If the current population predictions of the UN are correct, then by 2050 the current population on Earth will have increased by a third: from 7.6 to 9.8 billion people. Not only will these people need to be fed, but the world will need to be able to accommodate the growing middle class demand for protein, particularly from meat and fish. According to the Economist, the consumption of beef in Asia is expected to grow by 44 per cent in the next decade alone.
At the moment, there are 20 billion chickens, 1.5 billion cattle and 1 billion sheep alive on this planet. A quarter of the world’s land area is used to graze them. They consume 30 per cent of the world’s crops and require much more water than crops (for example a kilogram of beef requires ten times the water that a kilogram of maize or wheat takes to produce). According to the UN Food and Agriculture Organisation (FAO) livestock are the source of 14.5 per cent of all anthropogenic greenhouse gases.
Are there ways that a growing population can wean itself off relying on meat for its protein? Sure, we could all become vegan. But I’m still not giving up steak. Another idea is that we should switch to getting our protein from insects. As the Economist notes in an understatement, this will require us to get over the “yuck” factor.
What about meat grown in a petri dish? Bill Gates and Richard Branson have backed artificial-meat startups that grow beef and poultry from animal cells. Scientists are also looking at genetically modifying animals to increase the muscle of cattle or to reduce the incidence of infections among farmed fish.
Another option is more efficiently use existing resources. In sub-Saharan Africa, the proliferation of mills that process grain into feed is helping, as is the increase in data-intensive farming which carefully monitors the use of water and fertiliser. At the other end of the process is to change animals’ diets. One example of this has been the reduction of fish meal used in aquaculture: in 1990, 90 per cent of salmon feed used in Norway was fish meal, but by 2013 the greater use of plant matter had reduced that percentage by two-thirds. Other options include reducing the grain fed to animals. At most only 20 per cent of the protein in grain fed to animals is converted to edible protein, the rest is wasted. There are other options being explored:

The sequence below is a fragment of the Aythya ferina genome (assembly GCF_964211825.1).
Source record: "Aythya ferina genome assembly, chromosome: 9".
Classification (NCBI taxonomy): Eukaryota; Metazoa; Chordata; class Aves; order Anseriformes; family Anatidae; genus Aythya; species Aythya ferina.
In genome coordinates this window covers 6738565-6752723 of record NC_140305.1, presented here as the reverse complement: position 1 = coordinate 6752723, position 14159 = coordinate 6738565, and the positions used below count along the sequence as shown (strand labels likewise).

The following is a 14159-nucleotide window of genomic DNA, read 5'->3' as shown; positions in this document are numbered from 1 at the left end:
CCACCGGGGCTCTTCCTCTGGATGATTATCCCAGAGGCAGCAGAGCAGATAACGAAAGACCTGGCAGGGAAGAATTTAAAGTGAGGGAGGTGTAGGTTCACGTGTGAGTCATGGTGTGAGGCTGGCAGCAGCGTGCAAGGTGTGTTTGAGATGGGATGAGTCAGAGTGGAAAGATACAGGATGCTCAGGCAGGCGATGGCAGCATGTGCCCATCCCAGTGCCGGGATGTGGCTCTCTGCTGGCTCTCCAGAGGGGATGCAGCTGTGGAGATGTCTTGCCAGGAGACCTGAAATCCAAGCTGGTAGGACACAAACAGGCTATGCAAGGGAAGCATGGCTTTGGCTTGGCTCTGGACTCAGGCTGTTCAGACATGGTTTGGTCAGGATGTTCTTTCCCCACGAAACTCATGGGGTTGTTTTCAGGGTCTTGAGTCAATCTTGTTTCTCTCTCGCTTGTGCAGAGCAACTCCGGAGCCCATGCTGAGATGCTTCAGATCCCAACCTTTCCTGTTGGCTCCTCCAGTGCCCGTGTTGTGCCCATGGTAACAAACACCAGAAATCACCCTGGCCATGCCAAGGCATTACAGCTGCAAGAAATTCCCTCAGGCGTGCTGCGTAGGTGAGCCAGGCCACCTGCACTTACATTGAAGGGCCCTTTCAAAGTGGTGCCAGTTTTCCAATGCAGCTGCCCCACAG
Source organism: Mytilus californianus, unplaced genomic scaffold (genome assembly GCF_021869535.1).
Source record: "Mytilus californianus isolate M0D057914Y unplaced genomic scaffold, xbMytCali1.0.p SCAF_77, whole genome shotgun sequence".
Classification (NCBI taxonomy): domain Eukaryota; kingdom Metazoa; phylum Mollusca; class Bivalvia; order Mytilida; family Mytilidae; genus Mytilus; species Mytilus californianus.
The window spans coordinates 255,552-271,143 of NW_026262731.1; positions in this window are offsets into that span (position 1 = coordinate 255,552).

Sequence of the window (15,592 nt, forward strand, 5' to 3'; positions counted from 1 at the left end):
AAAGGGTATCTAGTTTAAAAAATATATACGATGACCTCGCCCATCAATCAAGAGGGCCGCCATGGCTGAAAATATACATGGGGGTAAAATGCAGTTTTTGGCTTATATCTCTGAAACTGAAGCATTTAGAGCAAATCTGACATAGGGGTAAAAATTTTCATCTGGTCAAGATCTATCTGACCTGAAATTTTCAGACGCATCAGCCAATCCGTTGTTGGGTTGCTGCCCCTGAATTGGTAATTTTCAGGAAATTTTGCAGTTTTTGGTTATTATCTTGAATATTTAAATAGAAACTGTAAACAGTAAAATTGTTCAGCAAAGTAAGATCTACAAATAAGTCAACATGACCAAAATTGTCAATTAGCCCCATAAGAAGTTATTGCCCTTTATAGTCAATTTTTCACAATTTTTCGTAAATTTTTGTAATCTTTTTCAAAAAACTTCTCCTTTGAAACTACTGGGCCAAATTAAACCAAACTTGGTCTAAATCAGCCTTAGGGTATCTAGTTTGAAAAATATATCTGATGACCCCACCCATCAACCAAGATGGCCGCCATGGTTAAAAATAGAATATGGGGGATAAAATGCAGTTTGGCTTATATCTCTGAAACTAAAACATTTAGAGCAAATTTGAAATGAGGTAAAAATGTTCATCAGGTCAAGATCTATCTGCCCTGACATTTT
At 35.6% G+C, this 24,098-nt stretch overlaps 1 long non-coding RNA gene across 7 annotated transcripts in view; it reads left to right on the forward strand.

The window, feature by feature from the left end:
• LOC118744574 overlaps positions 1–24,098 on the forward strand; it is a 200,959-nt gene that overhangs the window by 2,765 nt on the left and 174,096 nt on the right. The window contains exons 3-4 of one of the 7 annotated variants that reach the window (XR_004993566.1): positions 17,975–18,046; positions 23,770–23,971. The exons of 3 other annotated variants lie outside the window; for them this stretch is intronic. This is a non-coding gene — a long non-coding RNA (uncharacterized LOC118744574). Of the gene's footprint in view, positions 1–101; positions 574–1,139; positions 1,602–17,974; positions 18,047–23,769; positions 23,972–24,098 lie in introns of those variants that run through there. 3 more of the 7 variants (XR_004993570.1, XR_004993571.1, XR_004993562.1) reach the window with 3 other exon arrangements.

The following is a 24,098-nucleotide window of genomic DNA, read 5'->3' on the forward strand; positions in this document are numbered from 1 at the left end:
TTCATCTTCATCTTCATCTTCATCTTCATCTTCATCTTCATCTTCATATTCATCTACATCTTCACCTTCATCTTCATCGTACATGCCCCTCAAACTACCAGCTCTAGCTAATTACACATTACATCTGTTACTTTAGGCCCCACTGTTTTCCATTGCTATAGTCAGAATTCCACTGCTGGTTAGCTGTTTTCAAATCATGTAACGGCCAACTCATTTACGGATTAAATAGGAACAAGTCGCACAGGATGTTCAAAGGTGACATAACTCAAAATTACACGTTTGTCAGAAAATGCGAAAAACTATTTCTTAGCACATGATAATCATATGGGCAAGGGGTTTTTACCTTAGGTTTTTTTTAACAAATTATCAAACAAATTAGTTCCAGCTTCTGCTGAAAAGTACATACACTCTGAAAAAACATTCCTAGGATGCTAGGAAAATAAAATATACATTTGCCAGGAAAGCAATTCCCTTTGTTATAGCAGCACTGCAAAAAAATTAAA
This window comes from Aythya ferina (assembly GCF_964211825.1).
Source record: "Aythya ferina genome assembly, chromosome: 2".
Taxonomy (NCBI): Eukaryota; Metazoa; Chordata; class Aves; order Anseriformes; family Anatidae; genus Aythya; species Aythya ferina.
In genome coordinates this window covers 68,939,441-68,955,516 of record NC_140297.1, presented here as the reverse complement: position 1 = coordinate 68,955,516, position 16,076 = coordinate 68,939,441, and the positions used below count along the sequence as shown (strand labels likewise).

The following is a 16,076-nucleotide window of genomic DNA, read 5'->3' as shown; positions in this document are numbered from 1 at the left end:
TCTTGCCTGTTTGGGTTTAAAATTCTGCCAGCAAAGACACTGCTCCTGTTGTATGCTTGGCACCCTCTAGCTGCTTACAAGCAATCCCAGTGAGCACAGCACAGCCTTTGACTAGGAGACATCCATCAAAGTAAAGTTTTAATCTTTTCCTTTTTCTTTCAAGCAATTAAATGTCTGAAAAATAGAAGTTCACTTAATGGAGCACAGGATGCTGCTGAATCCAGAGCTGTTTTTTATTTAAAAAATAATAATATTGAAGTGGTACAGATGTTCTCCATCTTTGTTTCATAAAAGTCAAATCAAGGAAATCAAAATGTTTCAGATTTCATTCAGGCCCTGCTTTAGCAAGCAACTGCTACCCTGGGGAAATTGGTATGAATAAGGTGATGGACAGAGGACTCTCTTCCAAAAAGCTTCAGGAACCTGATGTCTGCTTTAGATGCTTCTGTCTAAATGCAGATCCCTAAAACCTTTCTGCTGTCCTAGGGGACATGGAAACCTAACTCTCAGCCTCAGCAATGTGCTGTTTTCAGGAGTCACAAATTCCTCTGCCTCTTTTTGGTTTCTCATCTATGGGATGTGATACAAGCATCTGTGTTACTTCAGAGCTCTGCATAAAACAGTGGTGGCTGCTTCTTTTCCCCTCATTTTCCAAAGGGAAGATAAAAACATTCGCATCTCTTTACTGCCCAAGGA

“Cargill, an agricultural giant, broke ground this year on the world’s largest gas-fermentation facility, in partnership with Calysta, a Californian firm that makes feed out of natural gas … After feeding bacteria called methanotrophs with methane, they can be turned into protein pellets for fish and livestock. Insects are also an option. Flies and maggots can be raised on manure and organic waste, instead of grains, and then fed to cattle, chicken and fish.”
But all of these innovative ideas should not prevent us from noting that world hunger has decreased while the population has vastly increased over the last few decades. As a proportion of the world’s population and absolutely, the number of malnourished is decreasing. We are adept at producing food, but we are not good at distributing it. Greed, political failure and war all disrupt the allocation of food supplies. Unfortunately, even if the innovations mentioned in the Economist’s article work, they will not change the underlying problems of the human condition.